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Awards Shows Steal Viewers From Cable News Outlets

11 Feb, 2009 By: Steven Chester Response This Week

The film, television and music academies, societies and guilds convene every January and February to tell viewers and listeners what the best of the best was in each group for the previous year. Viewers get to see the winners during elaborate telecasts known as award shows. These award shows often feature a high-profile host, musical numbers to keep your attention and a plethora of big names from the industry.

Mid-January brings the Golden Globes, starting a string of what seems like weekly awards shows. This is followed by the telecasts for the Screen Actors Guild (SAG) awards, the Grammys and the Academy Awards. The networks that televise these events often see viewership increases even if it is just for the duration of the show. Where do these viewers come from, and what are they tuning away from is the question?

Aside from award pre-shows, it seems that almost every year viewers come from – or at least leave – the cable news networks. Looking at the previous three years of award show ratings and timeslots, there is a trend that is quite evident – people who typically watch CNN, Fox News, Headline News and MSNBC tend to tune into the award shows.

The first show of each award season is the Golden Globes, voted on by the Hollywood Foreign Press. This telecast is often lauded as the most fun and most viewer-friendly awards show. This year’s Golden Globes were held January 11, and honored indie darling “Slumdog Millionaire” the winner of best picture in the drama category. During the presentation, cable news networks saw an average drop in viewership of more than 23 percent from the previous Sunday and the week leading into the show. Headline News lost 40 percent of its viewers compared to the week prior to the ceremony.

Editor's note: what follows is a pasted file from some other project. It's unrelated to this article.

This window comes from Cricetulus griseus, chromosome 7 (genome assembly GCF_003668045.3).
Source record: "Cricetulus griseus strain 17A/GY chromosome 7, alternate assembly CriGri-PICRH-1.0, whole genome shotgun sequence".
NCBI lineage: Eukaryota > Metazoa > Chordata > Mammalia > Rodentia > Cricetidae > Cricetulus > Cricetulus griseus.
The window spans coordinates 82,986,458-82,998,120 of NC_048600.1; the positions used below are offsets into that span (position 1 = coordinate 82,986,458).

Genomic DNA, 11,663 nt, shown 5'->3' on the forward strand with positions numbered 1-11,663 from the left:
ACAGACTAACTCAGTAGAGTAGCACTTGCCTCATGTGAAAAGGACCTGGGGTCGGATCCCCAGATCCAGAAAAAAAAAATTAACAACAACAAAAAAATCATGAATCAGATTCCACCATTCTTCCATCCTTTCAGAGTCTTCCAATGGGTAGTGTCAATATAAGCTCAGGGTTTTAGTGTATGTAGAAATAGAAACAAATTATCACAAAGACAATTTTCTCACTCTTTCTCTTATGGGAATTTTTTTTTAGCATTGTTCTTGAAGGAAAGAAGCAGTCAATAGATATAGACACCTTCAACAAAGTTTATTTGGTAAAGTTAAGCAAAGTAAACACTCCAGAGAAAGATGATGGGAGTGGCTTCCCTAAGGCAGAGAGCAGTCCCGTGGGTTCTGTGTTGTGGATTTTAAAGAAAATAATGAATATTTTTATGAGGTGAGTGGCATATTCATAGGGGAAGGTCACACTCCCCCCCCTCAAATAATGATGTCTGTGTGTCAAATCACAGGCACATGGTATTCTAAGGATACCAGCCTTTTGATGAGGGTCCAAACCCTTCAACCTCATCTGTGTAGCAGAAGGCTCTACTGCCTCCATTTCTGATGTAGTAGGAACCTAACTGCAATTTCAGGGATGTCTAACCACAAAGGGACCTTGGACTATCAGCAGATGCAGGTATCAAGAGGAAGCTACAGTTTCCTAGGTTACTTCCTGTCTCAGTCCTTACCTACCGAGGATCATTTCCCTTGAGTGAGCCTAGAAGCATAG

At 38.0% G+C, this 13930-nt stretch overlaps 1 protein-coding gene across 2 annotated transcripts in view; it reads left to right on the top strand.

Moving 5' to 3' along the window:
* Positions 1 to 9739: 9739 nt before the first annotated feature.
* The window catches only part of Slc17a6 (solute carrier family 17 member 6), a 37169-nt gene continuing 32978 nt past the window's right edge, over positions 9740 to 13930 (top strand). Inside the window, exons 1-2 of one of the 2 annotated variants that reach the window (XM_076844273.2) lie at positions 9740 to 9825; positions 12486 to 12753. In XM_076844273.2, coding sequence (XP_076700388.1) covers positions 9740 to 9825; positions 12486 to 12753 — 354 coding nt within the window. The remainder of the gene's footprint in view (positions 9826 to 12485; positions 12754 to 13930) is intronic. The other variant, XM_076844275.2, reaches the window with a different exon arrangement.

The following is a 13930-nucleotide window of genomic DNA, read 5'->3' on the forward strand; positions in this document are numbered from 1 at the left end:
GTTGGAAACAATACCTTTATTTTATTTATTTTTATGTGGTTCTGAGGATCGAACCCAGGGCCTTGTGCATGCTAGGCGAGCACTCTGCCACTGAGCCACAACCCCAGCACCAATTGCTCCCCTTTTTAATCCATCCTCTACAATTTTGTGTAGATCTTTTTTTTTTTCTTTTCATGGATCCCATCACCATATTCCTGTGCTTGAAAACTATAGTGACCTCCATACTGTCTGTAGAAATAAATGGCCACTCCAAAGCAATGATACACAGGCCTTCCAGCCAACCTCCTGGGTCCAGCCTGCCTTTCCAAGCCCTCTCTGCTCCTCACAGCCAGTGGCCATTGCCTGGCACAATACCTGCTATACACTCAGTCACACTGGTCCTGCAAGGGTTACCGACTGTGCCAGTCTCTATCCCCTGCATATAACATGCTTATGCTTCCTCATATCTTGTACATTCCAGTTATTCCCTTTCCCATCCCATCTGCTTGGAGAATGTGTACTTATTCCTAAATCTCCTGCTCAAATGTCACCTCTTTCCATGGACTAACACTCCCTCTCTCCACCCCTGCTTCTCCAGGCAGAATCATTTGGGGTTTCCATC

Typically, the SAG awards are held on the final Sunday of January. The twist for this event is that only actors are honored, and their peers vote on the winners. This show is also the only major awards ceremony not broadcast on network television. It has been broadcast live on TNT for the past 10 years, and is now simulcast on TBS.

TNT often sees great ratings boosts on the day they televise the SAG awards, adding 45-75 percent to its normal viewership. Again, however, the cable news networks saw large decreases during the SAG awards telecast. The cable news networks saw an average drop of one-third of their total viewers during this year’s show, while CNN lost an astonishing 50 percent of its viewers on the night of the broadcast. While these viewers did not necessarily watch the SAG awards, the trend is undeniable.

Next up on the award parade is the Grammy Awards telecast, honoring the best in music. Just like the award shows that feature actors, cable news networks take a major hit when the Grammys are televised each year. The only network that does not follow this trend is MSNBC. IN recent years, MSNBC actually has actually seen a large ratings boost every Grammy evening – upwards of 60 percent in some years. Beyond MSNBC, other cable news networks fall back victim to the trend. CNN saw a 20-percent drop the night of the 2008 Grammys, while Fox News suffered a 26-percent loss in 2007. Discounting MSNBC, the cable news category saw a 12-percent drop in 2008 and an 18-percent loss in 2007. Statistics from this past Sunday night’s Grammy Awards are not yet available.

The final major event of award season, and arguably the most important, is the Academy Awards. Just like the other shows that honor screen actors, the Oscars hammer cable news viewership. Last year, when “No Country for Old Men” took home best picture, the cable news category saw a 21-percent decline in viewership. CNN lost 44 percent of its average audience from the previous Sunday and week, and Fox News lost 31 percent. The previous year didn’t hurt quite as bad, but the category still lost 18 percent of its typical viewers on Oscar Night 2007.

Even if correlation does not show causation, it would be pretty tough to say that these award shows do not affect other programming. The cable news category sees a significant dip in viewership on nights of these specific award shows. When looking at a source and destination report on these nights, you can see that while not 100 percent of the defectors go to the awards broadcasts, significant numbers do in fact tune into the awards.

The bottom line is that even if every viewer is not leaving cable news to watch the awards shows, the viewers do in fact leave cable news on these evenings.

Steven Chester is a media analyst at Lockard & Wechsler Direct in Irvington, N.Y. He can be reached at

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